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To France he'll row, row his boat

He hopes to beat record for voyage

ORLEANS -- Charlie Girard is not a man of the sea. Instead, the mechanical engineer is betting on a sleek boat he engineered himself, six months of intense workouts, and a little luck to row by himself 3,600 miles from Cape Cod to his native France and into the record books.

After three years of preparation, Girard planned to push off this morning from the Orleans Yacht Club, attempting to beat the record set in 2004 of 62 days, 19 hours, and 48 minutes for a solo rowboat crossing of this route across the North Atlantic.

Dozens of yacht club members and others curious about him showed up yesterday afternoon to watch his final preparations.

"I'm just fascinated that someone would do this," said Robert Liberman, 55, of Lexington. "This is a little bit of history."

Some had one question: Why?

"It's very difficult to understand," said Girard, 26, a balding, wiry man who wore a black T-shirt, brown shorts, and white Nikes with black socks. "There is not one answer. I want to test myself to know what I'm able to do when my life is in danger. Exactly, in fact, I don't know why."

His girlfriend, Sabrina Boisset, 27, has given up all her free time to help Girard reach his dream and has given up trying to figure out how he came to it.

"He has tried to explain it to me, but in reality, it is something only he understands," said Boisset, who met Girard at the University of Metz. "It's very difficult for me because there's a lot of thinking in my head. I'm proud. I'm nervous."

Girard allowed that he was inspired by fellow Frenchman Gerard d'Aboville, who made the crossing from Chatham to Brest in 72 days in 1980.

But while d'Aboville rowed a wooden boat, Girard says his vessel is more expensive and took more time to build than any other that attempted the feat before him. He took out loans to pay for about $81,000 of the roughly $270,000 cost, and found enough sponsors to pick up the rest, he said.

The custom- designed 23-foot boat, named Caliste and made of resin and synthetic fibers, has a slick white and red finish and is covered with sponsor decals. It is filled with state-of-the art gadgets. A sophisticated auto pilot will keep Girard on course. A machine will make salt water drinkable and an MP3 player will keep him sane. Anything electric will run on a battery that will be recharged by four solar panels.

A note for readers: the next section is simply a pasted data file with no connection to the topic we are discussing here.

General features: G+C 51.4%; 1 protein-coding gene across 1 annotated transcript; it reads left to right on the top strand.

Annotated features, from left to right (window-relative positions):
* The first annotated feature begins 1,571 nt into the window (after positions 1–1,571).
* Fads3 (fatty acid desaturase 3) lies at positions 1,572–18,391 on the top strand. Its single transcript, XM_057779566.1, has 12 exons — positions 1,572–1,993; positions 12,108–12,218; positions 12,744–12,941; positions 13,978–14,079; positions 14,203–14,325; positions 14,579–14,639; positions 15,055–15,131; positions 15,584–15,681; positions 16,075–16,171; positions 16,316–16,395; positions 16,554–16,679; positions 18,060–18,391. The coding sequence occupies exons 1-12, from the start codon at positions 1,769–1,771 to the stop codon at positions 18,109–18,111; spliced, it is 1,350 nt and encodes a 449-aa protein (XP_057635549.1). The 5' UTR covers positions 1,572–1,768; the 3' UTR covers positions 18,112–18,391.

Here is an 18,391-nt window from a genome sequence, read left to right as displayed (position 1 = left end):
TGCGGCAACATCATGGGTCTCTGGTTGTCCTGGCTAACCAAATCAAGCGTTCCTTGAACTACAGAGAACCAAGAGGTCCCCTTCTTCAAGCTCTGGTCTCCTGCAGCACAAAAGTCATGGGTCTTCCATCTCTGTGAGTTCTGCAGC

Any crucial piece of equipment has a manual backup, such as a sextant to navigate by the stars in case the global positioning unit conks out. He has a laptop and satellite phone so can send and receive e-mail and update his progress daily on his website,

With everything inside, including Girard, the boat weighs about 800 pounds. He plans to row about 10 hours each day in two-hour increments with breaks in between. He will sleep a total of about five or six hours of every 24 hours, curling up for naps on a short foam board inside a small cabin. He has enough dehydrated food, sweet condensed milk, and cereal bars to last 100 days.

Girard spent six months preparing his body with a trainer, running through the Alps near his home in Aix-les-Bains and toning his abs and lower back, sometimes training for 10 hours a day.

He said he isn't afraid of the rowing, during which he can concentrate on the activity, but is scared of the nights when he's alone with the ocean and moon.

Girard will have several medications on board, but since the smallest injury could be dangerous in the middle of the ocean, he also has a digital camera to take pictures of any wounds to send to doctors on standby so they can prescribe the treatment.

Breaking the record is the goal, but safety is more important. Last evening, Coast Guard officials were checking him and his boat to make sure he can make the crossing safely.

"You have to live for this project," he said. "It's three years of my life only to prepare for this adventure."

Jean-François Girard, 30, said his brother has always been competitive, spending much of his childhood involved in sports, especially judo.

"When he does something, he always wants to be the first," Jean-François said. "But crossing the Atlantic? No, I did not expect it."

His father, Marc Girard, helped prepare the boat by patching a small hole with caulk. "He's been wanting to do this for a long time," he said. "It's his dream."